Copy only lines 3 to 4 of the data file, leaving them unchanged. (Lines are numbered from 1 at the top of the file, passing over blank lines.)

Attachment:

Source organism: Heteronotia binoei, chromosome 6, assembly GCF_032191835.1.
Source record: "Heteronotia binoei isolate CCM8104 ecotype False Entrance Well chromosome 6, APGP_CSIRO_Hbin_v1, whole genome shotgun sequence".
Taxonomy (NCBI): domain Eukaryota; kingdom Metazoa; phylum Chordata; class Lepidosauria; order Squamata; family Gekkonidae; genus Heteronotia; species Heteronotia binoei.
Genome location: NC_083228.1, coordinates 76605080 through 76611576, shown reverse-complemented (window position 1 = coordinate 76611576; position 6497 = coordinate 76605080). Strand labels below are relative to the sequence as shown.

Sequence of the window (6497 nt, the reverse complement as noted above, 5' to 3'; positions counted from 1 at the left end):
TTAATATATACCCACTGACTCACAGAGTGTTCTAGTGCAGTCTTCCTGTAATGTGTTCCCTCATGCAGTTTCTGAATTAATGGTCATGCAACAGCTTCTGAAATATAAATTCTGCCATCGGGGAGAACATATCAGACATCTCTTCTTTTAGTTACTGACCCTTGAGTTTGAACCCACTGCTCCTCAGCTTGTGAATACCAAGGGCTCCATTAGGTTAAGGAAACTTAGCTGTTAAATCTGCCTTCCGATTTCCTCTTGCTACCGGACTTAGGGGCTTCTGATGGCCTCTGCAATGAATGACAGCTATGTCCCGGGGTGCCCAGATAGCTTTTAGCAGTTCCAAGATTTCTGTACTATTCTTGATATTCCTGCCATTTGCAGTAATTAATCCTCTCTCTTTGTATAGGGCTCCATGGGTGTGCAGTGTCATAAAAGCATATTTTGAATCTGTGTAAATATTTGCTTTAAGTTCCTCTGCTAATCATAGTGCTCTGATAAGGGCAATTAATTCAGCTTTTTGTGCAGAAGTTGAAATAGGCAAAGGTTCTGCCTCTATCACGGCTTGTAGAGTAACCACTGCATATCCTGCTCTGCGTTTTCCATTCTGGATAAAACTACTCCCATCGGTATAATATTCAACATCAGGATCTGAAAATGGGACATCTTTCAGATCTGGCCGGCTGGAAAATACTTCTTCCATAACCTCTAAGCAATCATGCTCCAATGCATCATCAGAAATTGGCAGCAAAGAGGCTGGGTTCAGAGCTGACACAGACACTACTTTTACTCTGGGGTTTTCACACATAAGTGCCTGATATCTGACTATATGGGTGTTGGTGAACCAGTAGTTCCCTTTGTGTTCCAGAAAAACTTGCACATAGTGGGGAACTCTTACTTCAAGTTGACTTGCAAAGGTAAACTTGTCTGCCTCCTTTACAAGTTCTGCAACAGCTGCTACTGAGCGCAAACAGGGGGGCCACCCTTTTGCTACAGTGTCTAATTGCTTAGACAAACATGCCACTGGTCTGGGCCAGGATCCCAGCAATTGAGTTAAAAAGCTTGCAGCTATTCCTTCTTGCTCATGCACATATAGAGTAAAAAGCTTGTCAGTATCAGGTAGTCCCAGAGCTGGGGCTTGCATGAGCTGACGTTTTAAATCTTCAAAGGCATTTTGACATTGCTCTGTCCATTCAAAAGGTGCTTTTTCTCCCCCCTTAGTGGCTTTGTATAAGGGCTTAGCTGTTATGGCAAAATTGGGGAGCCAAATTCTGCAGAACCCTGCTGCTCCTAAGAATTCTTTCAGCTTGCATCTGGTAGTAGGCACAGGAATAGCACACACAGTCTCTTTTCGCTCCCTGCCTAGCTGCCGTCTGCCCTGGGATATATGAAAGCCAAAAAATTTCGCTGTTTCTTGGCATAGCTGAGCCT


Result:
Taxonomy (NCBI): domain Eukaryota; kingdom Metazoa; phylum Chordata; class Lepidosauria; order Squamata; family Gekkonidae; genus Heteronotia; species Heteronotia binoei.
Genome location: NC_083228.1, coordinates 76605080 through 76611576, shown reverse-complemented (window position 1 = coordinate 76611576; position 6497 = coordinate 76605080). Strand labels below are relative to the sequence as shown.